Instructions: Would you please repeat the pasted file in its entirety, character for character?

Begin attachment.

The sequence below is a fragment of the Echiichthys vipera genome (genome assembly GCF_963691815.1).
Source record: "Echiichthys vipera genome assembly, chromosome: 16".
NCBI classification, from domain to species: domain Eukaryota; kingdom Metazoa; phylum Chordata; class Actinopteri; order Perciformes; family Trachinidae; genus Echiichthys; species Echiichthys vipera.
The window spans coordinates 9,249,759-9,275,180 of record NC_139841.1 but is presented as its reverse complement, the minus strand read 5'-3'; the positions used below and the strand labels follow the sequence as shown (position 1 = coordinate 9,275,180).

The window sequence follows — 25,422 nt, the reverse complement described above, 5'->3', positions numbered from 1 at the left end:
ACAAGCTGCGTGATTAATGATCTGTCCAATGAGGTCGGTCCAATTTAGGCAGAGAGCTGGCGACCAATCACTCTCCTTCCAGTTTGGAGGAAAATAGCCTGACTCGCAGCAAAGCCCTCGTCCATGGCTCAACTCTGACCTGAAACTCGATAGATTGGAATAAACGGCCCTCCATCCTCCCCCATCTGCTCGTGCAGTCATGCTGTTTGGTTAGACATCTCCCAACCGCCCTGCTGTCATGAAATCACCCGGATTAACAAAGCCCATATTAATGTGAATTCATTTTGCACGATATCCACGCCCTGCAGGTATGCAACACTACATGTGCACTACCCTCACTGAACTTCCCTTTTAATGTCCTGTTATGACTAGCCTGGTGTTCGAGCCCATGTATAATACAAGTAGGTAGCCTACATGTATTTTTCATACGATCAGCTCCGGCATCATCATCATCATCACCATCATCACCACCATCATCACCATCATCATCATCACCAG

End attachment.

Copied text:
The sequence below is a fragment of the Echiichthys vipera genome (genome assembly GCF_963691815.1).
Source record: "Echiichthys vipera genome assembly, chromosome: 16".
NCBI classification, from domain to species: domain Eukaryota; kingdom Metazoa; phylum Chordata; class Actinopteri; order Perciformes; family Trachinidae; genus Echiichthys; species Echiichthys vipera.
The window spans coordinates 9,249,759-9,275,180 of record NC_139841.1 but is presented as its reverse complement, the minus strand read 5'-3'; the positions used below and the strand labels follow the sequence as shown (position 1 = coordinate 9,275,180).

The window sequence follows — 25,422 nt, the reverse complement described above, 5'->3', positions numbered from 1 at the left end:
ACAAGCTGCGTGATTAATGATCTGTCCAATGAGGTCGGTCCAATTTAGGCAGAGAGCTGGCGACCAATCACTCTCCTTCCAGTTTGGAGGAAAATAGCCTGACTCGCAGCAAAGCCCTCGTCCATGGCTCAACTCTGACCTGAAACTCGATAGATTGGAATAAACGGCCCTCCATCCTCCCCCATCTGCTCGTGCAGTCATGCTGTTTGGTTAGACATCTCCCAACCGCCCTGCTGTCATGAAATCACCCGGATTAACAAAGCCCATATTAATGTGAATTCATTTTGCACGATATCCACGCCCTGCAGGTATGCAACACTACATGTGCACTACCCTCACTGAACTTCCCTTTTAATGTCCTGTTATGACTAGCCTGGTGTTCGAGCCCATGTATAATACAAGTAGGTAGCCTACATGTATTTTTCATACGATCAGCTCCGGCATCATCATCATCATCACCATCATCACCACCATCATCACCATCATCATCATCACCAG